Needs hardly be said, but unlike some commenters, I have no axe to grind, nor any agenda to push or propagate. Should my doubt, my critique, admit of a reasonable resolution, then I'll be more than happy to --- gratefully --- take that on board. But in the absence of such, I find it incongruous that this absurd conclusion, this apparently logically flawed conclusion, this apparently flawed dictum --- that no free will means nothing anyone does calls for either admiration or condemnation/censure --- should keep on being referred to as something that makes sense.


The Dalai Lama is pacifist. Despite his country having been taken over, and the many injustices heaped on him and his people, he still calls for peace, not violence against the Chinese tyrants. Sure, he has no free will. But absolutely, that POV of his, that action of his, deserve admiration. And the complex set of choices that is the Dalai Lama's apparent self, deserves admiration, as well. Even though we recognize he has no free will.

Likewise, murderous scum like Hitler and Netanyahu are deserving of the harshest possible condemnation, even though they have no free will either, in as much as they represent complex choice-making systems that are dysfunctional, and malevolent, and make for a great deal of unnecessary human suffering.

In other, simpler words: Dalai Lama good, virtuous, admirable; and Hitler and Netanyahu bad, evil, condemnable. Despite the fact that none of them have free will. The free will part, while obviously fascinating and important, is irrelevant as far as this focused moral question. Unless that implicit assumption, that had been hidden away, and that I've now pointed out, can be squarely defended.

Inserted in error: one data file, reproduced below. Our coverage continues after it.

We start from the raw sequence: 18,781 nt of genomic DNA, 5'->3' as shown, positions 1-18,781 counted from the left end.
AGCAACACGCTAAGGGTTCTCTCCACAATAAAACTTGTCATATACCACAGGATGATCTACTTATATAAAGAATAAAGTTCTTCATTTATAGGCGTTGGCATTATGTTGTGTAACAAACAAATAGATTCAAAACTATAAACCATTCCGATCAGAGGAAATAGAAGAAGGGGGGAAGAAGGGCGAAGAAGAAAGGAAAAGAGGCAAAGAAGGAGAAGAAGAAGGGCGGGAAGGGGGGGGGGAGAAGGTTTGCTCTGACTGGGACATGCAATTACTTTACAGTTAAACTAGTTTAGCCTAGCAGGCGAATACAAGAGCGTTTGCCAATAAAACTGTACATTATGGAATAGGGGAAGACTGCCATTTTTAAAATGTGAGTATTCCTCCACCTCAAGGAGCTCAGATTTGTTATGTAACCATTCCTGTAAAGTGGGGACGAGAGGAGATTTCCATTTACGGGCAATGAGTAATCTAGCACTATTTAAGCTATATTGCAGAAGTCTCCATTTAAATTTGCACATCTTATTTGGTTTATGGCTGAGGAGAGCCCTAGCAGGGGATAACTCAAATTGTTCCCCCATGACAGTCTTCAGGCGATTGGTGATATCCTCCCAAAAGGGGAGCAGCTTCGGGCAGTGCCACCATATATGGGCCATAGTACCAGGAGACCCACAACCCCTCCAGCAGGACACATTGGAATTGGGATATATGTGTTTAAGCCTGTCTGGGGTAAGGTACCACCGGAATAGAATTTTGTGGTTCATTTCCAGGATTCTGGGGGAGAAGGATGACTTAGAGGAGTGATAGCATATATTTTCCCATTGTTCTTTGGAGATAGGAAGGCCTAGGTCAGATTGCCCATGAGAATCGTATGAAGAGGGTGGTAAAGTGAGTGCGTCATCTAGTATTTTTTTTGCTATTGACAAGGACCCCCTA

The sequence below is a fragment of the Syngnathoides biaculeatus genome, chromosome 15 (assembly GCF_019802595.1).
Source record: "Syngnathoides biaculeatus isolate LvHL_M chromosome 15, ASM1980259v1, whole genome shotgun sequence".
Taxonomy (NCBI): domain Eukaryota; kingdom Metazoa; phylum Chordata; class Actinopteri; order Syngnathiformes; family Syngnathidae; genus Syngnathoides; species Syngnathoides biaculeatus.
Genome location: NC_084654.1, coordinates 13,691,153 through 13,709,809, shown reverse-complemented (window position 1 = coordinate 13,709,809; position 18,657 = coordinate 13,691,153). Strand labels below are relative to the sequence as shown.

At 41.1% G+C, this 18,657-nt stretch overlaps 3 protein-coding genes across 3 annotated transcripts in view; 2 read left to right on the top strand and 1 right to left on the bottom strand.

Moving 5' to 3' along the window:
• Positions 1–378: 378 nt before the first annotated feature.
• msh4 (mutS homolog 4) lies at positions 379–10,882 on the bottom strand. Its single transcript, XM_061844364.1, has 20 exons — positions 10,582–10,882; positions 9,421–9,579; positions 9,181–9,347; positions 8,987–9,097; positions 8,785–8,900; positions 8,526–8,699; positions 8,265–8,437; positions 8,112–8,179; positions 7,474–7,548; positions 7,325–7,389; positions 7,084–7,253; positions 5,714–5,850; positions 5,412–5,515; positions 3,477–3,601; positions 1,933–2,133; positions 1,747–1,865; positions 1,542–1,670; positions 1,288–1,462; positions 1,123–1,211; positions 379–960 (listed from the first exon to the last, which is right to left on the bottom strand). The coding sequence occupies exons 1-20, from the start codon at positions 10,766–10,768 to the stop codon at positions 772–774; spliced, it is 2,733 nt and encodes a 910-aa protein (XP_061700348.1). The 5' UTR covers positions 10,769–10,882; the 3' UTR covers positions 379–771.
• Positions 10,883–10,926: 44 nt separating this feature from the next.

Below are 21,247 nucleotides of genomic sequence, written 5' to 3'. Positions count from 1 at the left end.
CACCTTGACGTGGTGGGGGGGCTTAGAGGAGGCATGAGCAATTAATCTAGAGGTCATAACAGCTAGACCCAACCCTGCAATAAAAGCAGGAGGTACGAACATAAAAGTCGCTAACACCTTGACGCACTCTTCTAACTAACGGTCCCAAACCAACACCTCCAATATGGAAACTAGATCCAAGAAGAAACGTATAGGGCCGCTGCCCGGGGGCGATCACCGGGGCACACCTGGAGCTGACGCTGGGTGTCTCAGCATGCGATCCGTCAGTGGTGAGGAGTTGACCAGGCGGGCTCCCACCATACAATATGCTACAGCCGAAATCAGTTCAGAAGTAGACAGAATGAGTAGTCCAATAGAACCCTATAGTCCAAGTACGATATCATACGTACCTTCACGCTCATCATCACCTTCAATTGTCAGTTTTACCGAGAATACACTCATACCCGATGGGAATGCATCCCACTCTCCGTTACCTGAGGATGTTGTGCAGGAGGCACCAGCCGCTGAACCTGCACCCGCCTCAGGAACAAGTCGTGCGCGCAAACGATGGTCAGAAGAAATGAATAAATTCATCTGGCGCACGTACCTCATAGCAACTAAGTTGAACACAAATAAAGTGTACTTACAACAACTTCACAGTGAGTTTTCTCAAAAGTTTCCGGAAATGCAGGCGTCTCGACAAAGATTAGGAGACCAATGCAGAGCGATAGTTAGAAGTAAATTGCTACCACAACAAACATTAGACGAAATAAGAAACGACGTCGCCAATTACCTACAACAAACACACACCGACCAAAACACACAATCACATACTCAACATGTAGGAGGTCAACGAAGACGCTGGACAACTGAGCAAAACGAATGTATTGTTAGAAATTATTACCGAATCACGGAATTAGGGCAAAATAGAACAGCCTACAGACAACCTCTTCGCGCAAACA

I can see the point of Sapolsky’s take on praise or condemnation, although I’d have to say that such a position does not (or can’t) find its way into our cultures and societies. Purely because it’s built into human nature (again deterministically) to praise or condemn. Praising can give yourself a ‘feel good’ factor and equally, to condemn some thing or someone can also have the effect of boosting your own worth.

Actually, it may all come down to how particular thought processes dominate in the various cultures around the world and throughout history in regard to social norms as to what deserves praise. What one culture may applaud another may disapprove. I’ll instance the Dalai Llama where much of the world views him as praiseworthy whereas China’s Han people view him as a despised troublemaker and separatist.

He of course comes from the very traditionalist country of Tibet: He was recognised as the reincarnation of the previous Dalai Llama at the age of two: Studied Buddhist philosophy; he passed several tests and became the 14th Dalai Llama: Then of course there was the Chinese invasion, his exile etc. However, regardless of views (and of course the Chinese are wrong!), the current Dalai Llama is a product of Tibetan Buddhism, its culture and the times.

This goes for all celebrities. Whether (what we term good or bad) depends on many factors – genes, chemistry, nurture, education, culture, inherited beliefs and so on. But, in spite of all that, it’s what-ever a particular (and majority) mind set sees as praiseworthy or not of people and their actions.